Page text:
Bulb and Diode IV Curves Using a Datalogger


PC, DL128 data logger with low current and voltage sensors, Lab power supply set at 3V DC, mounted 47Ω resistor, mounted silicon diode, 2.5V mounted light bulb, rheostat (variable resistor), wires.


In this experiment you are going to use a data-logger to quickly obtain data for a set of current-voltage (IV) characteristics. The graphs will be displayed on the computer monitor. Please follow the instructions below carefully remembering that computers and their software are stupid!


1. The PC has already been switched on and the data logger and sensors have already been wired up to it. DO NOT SWITCH OFF THE PC OR ALTER THE WIRING.

Switch on both sensors (Press 'ON' buttons). Set the scales to ±5V & ±500mA. Do not alter these scales during the experiment (ignore any messages such as "CHANGE SCALE".

2. Wire up the circuit shown below using the low current and voltage sensors as your ammeter and voltmeter. Adjust the potential divider so that the voltmeter reads about 2.5 volts. The ammeter should read about 50 mA.

Setting up the program:

S1. On the PC double click on the DATADISC PRO icon and wait for the program to load. After a few seconds a screen containing menus should appear.

S2. From the MEASURE menu select "RECORD". The Recording Choice Demon screen should appear.

S3. Click on NEXT. The next screen concerns channels to record from.

Make the x-axis = channel 1 PD/V.

Do not alter anything else (the time selection will automatically deselect itself).

Click NEXT

S4. For all the other screens click NEXT until the final one where you should click FINISH.

Do not alter any of the selections.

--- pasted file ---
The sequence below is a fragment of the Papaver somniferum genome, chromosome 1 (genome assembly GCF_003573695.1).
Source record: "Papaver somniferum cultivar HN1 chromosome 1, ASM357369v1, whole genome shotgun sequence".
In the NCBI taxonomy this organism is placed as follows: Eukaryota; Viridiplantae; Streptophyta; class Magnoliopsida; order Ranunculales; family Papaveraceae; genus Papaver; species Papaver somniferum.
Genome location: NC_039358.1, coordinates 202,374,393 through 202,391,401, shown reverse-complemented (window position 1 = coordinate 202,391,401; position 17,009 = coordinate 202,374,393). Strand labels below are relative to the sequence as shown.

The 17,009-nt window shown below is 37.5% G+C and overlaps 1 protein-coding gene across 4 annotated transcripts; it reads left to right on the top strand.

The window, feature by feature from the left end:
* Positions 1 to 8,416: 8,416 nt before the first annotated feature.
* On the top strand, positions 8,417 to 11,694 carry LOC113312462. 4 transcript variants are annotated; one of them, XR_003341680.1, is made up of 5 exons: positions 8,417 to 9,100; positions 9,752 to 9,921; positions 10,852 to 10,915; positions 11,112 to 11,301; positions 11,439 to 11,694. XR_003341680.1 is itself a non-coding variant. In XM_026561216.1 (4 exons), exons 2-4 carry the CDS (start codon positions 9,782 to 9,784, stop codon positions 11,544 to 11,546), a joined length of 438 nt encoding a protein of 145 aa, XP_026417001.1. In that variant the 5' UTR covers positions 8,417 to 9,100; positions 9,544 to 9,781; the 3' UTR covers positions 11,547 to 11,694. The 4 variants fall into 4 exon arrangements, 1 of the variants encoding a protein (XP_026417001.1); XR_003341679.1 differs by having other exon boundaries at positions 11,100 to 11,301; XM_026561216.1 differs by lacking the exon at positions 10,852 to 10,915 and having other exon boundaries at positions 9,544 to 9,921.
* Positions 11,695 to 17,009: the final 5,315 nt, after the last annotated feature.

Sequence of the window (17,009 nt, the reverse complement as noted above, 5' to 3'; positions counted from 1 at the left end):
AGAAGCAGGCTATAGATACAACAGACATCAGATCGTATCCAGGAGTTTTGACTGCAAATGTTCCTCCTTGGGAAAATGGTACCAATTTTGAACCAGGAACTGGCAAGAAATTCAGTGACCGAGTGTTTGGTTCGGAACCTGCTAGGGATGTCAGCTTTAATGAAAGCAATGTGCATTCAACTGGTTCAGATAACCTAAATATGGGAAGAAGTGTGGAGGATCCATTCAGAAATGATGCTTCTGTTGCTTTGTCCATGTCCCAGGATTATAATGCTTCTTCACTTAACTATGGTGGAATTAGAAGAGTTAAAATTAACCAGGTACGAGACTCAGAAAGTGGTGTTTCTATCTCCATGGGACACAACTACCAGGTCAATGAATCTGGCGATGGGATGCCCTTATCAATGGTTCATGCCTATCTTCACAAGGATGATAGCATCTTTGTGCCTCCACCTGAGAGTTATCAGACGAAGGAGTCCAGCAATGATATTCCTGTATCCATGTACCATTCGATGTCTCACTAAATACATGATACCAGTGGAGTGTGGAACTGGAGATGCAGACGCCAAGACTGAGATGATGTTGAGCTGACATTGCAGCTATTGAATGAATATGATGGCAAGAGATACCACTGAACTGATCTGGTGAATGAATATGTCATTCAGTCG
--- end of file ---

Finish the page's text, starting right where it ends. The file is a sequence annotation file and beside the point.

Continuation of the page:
S5. A window containing graph axes should now appear. Maximise this window.

Collecting Data:

You are about to collect data.

Once you initiate the computer it will take readings every 0.2 second for a two minute period. You should aim to perform steps 1 to 4 below during this time.

C1. To start the data recording process click on the START icon (looks like a tape recorder) below the menu bar.

C2. Once you have done this use the potential divider to slowly vary the voltage across the

47Ω resistor between 3V and 0V over a thirty second period. You should notice the computer plotting points on its graph during this time.

C3. Now reverse the connections to the power supply so that both meters give negative readings and repeat stage 2.

C4. Finally click on the FINISH icon (looks like a hand).

Displaying & analysing the first set of data:

D1. A choice box appears. Click on "KEEP THIS DATA".

D2. A messy graph appears. Go to the GRAPH menu and choose "SET AXES".

D3. Delete X from the time choice box. Then click "OK".

D4. A clear graph showing how the current through the resistor varies with voltage should now appear.

D5. If the printer is working, you may like to print your graph.

D6. Use your graph to check that the resistance value IS approximately 47Ω. Do this by dividing a voltage value by the corresponding current vale (in amperes).

Displaying and analysing subsequent sets of data:

You are now going to use the above technique with the light bulb & diode.

A1. Disconnect the 47Ω resistor and connect instead to the terminals of the light bulb.

A2. Repeat set up stages, S2 to S5, collecting data stages, C1 to C4 and display stage D1 only.

A3. After clicking "KEEP THIS DATA" you will be presented with a "data information" screen. Click "OK" and click buttons to allow previous files to be overwritten. You should eventually be returned to a messy graph (stage D2 above).

A4. Repeat display stages D2 to D4.

A5. Use your graph to calculate how the resistance of the light bulb varies with voltage.

A6. Repeat stages A1 to A5 for the mounted diode.


Data-logging exploration:

If you have time explore the effects of changing options under the various menus. You should try to find a way of calculating resistance values and displaying how resistance varies with current, voltage or time.

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